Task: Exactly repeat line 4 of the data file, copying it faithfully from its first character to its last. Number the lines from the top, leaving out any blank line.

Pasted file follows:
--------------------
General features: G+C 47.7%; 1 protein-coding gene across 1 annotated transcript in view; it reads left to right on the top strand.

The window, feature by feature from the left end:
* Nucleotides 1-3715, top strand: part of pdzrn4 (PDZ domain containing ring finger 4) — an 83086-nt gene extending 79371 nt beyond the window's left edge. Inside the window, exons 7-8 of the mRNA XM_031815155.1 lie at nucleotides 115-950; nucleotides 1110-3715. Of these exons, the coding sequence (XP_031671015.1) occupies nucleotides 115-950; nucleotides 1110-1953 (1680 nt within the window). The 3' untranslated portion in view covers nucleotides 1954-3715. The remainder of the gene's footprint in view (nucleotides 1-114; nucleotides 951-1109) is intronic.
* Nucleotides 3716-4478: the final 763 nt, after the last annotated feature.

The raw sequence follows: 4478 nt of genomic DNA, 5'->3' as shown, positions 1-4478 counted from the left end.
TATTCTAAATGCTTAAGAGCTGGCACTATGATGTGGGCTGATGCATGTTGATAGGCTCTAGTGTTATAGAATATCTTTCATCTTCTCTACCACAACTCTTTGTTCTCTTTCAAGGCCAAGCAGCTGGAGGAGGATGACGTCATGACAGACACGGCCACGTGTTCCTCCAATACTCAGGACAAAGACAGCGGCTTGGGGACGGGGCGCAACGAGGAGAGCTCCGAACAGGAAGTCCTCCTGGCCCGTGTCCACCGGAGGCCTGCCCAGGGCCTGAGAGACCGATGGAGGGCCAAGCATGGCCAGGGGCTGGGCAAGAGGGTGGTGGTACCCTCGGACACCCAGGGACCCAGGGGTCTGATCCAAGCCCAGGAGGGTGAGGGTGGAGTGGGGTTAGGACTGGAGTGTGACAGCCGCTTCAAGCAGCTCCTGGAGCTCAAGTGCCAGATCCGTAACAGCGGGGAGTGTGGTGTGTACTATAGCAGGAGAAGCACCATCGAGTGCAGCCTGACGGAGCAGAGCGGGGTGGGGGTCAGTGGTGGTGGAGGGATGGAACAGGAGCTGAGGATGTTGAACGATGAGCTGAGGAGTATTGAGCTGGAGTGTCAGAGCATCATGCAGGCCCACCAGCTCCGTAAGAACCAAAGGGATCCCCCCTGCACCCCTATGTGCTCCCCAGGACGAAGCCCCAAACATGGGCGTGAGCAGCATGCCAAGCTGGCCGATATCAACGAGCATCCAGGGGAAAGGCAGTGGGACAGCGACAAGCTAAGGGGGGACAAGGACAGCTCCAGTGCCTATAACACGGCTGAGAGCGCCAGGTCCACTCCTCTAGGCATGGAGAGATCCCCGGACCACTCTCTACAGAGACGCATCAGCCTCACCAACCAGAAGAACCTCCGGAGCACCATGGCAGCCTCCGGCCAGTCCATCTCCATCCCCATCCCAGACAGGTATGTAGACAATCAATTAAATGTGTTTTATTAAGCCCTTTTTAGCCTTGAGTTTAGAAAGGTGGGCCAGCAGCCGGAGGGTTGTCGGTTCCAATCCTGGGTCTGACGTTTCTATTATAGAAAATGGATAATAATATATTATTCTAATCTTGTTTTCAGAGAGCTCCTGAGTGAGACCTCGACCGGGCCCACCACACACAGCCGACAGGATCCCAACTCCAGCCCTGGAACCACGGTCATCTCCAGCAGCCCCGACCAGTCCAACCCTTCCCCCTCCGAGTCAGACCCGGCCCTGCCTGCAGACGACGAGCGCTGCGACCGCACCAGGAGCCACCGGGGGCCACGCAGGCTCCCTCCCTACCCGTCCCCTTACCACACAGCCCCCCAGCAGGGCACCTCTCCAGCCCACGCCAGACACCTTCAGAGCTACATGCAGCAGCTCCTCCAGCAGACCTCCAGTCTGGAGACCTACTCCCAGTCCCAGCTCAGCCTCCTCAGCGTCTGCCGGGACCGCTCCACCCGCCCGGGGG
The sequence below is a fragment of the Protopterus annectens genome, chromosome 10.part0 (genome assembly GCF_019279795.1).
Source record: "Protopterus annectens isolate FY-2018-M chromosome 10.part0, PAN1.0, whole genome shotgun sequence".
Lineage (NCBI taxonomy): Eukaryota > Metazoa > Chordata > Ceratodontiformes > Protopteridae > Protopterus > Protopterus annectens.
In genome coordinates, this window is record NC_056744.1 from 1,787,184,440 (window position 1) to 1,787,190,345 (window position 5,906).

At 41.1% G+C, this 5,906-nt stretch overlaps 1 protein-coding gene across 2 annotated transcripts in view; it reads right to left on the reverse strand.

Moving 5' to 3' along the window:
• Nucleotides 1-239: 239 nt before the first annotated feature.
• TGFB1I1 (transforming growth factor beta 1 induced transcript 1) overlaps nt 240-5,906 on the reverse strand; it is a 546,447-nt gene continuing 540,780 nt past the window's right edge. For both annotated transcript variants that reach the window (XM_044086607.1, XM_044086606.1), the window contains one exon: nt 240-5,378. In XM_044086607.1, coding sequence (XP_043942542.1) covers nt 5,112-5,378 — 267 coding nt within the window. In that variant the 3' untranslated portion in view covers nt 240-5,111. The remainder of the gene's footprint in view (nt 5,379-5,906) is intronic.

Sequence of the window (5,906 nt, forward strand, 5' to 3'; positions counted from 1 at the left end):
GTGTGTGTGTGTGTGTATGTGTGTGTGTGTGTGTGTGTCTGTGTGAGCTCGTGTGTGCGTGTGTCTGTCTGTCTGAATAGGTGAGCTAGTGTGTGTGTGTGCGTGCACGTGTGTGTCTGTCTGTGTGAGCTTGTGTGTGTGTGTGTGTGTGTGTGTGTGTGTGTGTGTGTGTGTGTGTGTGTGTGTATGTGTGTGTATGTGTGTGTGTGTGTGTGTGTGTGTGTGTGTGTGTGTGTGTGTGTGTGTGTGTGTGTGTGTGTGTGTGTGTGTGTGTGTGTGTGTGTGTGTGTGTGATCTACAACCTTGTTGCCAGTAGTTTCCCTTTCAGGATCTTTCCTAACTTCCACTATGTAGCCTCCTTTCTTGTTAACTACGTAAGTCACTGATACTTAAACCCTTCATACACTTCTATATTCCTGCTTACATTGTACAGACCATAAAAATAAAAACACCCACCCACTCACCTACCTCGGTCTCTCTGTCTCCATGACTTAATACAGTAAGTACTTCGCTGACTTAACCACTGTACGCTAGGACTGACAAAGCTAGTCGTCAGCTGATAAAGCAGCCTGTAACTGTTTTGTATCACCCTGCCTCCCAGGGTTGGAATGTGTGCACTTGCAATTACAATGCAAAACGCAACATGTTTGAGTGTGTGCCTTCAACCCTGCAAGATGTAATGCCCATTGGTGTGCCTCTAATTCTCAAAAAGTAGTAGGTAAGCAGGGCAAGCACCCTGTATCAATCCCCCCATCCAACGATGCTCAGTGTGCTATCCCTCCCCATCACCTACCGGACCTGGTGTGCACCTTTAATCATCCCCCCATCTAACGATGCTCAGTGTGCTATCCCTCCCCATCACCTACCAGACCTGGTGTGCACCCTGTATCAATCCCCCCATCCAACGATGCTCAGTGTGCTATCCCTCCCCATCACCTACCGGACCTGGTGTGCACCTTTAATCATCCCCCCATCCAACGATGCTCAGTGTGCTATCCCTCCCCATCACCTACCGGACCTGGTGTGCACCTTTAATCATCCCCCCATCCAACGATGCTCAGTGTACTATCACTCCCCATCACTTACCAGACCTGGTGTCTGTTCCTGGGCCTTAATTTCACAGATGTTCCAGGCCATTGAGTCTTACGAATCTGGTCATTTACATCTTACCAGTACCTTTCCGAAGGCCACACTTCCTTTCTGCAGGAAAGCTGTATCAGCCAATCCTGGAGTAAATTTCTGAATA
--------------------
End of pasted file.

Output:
* Nucleotides 3716-4478: the final 763 nt, after the last annotated feature.